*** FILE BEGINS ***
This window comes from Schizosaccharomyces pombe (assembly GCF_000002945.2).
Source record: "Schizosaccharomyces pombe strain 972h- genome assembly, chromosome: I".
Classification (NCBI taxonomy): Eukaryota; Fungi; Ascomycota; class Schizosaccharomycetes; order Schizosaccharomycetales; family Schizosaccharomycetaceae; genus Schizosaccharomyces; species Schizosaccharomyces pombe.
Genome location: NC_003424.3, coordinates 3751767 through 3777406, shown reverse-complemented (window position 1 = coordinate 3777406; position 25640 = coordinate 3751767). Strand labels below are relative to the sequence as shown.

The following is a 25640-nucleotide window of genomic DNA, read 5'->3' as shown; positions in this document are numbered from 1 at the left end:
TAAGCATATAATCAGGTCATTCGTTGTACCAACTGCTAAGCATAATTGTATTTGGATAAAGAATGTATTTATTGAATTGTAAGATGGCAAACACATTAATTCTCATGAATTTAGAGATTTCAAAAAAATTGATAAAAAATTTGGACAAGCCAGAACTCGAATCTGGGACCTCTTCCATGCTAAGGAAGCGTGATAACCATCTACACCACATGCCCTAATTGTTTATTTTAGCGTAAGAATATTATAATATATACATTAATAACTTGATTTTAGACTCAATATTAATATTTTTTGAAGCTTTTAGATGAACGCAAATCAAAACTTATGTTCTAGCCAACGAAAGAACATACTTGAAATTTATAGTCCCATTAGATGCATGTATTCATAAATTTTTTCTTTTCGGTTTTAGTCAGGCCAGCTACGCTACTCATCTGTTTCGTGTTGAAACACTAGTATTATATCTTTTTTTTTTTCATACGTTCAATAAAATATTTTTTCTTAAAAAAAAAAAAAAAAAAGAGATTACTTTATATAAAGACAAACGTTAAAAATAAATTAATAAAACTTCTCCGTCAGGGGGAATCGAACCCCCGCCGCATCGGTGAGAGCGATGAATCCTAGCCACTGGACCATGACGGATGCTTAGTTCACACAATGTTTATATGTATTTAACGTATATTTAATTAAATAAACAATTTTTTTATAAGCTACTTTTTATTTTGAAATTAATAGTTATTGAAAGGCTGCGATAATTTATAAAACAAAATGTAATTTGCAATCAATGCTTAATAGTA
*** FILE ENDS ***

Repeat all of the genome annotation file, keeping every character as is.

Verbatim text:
This window comes from Schizosaccharomyces pombe (assembly GCF_000002945.2).
Source record: "Schizosaccharomyces pombe strain 972h- genome assembly, chromosome: I".
Classification (NCBI taxonomy): Eukaryota; Fungi; Ascomycota; class Schizosaccharomycetes; order Schizosaccharomycetales; family Schizosaccharomycetaceae; genus Schizosaccharomyces; species Schizosaccharomyces pombe.
Genome location: NC_003424.3, coordinates 3751767 through 3777406, shown reverse-complemented (window position 1 = coordinate 3777406; position 25640 = coordinate 3751767). Strand labels below are relative to the sequence as shown.

The following is a 25640-nucleotide window of genomic DNA, read 5'->3' as shown; positions in this document are numbered from 1 at the left end:
TAAGCATATAATCAGGTCATTCGTTGTACCAACTGCTAAGCATAATTGTATTTGGATAAAGAATGTATTTATTGAATTGTAAGATGGCAAACACATTAATTCTCATGAATTTAGAGATTTCAAAAAAATTGATAAAAAATTTGGACAAGCCAGAACTCGAATCTGGGACCTCTTCCATGCTAAGGAAGCGTGATAACCATCTACACCACATGCCCTAATTGTTTATTTTAGCGTAAGAATATTATAATATATACATTAATAACTTGATTTTAGACTCAATATTAATATTTTTTGAAGCTTTTAGATGAACGCAAATCAAAACTTATGTTCTAGCCAACGAAAGAACATACTTGAAATTTATAGTCCCATTAGATGCATGTATTCATAAATTTTTTCTTTTCGGTTTTAGTCAGGCCAGCTACGCTACTCATCTGTTTCGTGTTGAAACACTAGTATTATATCTTTTTTTTTTTCATACGTTCAATAAAATATTTTTTCTTAAAAAAAAAAAAAAAAAAGAGATTACTTTATATAAAGACAAACGTTAAAAATAAATTAATAAAACTTCTCCGTCAGGGGGAATCGAACCCCCGCCGCATCGGTGAGAGCGATGAATCCTAGCCACTGGACCATGACGGATGCTTAGTTCACACAATGTTTATATGTATTTAACGTATATTTAATTAAATAAACAATTTTTTTATAAGCTACTTTTTATTTTGAAATTAATAGTTATTGAAAGGCTGCGATAATTTATAAAACAAAATGTAATTTGCAATCAATGCTTAATAGTA